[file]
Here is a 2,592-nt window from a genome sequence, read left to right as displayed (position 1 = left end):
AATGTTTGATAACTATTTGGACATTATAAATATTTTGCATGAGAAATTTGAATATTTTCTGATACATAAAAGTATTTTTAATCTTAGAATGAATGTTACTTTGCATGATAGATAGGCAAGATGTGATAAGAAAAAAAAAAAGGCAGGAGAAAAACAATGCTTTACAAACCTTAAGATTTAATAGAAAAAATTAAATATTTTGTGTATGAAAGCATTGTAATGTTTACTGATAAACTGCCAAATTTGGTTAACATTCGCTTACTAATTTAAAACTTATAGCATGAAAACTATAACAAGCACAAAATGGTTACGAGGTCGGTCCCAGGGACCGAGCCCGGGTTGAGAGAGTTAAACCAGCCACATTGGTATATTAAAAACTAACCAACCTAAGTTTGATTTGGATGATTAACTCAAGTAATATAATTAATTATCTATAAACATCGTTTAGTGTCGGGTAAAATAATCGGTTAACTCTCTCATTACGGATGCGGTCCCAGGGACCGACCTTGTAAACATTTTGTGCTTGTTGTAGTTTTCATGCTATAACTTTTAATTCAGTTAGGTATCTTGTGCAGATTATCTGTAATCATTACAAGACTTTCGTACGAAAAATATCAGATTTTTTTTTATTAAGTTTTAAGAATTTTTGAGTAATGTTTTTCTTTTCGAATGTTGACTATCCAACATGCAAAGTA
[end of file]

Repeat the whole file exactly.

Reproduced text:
Here is a 2,592-nt window from a genome sequence, read left to right as displayed (position 1 = left end):
AATGTTTGATAACTATTTGGACATTATAAATATTTTGCATGAGAAATTTGAATATTTTCTGATACATAAAAGTATTTTTAATCTTAGAATGAATGTTACTTTGCATGATAGATAGGCAAGATGTGATAAGAAAAAAAAAAAGGCAGGAGAAAAACAATGCTTTACAAACCTTAAGATTTAATAGAAAAAATTAAATATTTTGTGTATGAAAGCATTGTAATGTTTACTGATAAACTGCCAAATTTGGTTAACATTCGCTTACTAATTTAAAACTTATAGCATGAAAACTATAACAAGCACAAAATGGTTACGAGGTCGGTCCCAGGGACCGAGCCCGGGTTGAGAGAGTTAAACCAGCCACATTGGTATATTAAAAACTAACCAACCTAAGTTTGATTTGGATGATTAACTCAAGTAATATAATTAATTATCTATAAACATCGTTTAGTGTCGGGTAAAATAATCGGTTAACTCTCTCATTACGGATGCGGTCCCAGGGACCGACCTTGTAAACATTTTGTGCTTGTTGTAGTTTTCATGCTATAACTTTTAATTCAGTTAGGTATCTTGTGCAGATTATCTGTAATCATTACAAGACTTTCGTACGAAAAATATCAGATTTTTTTTTATTAAGTTTTAAGAATTTTTGAGTAATGTTTTTCTTTTCGAATGTTGACTATCCAACATGCAAAGTA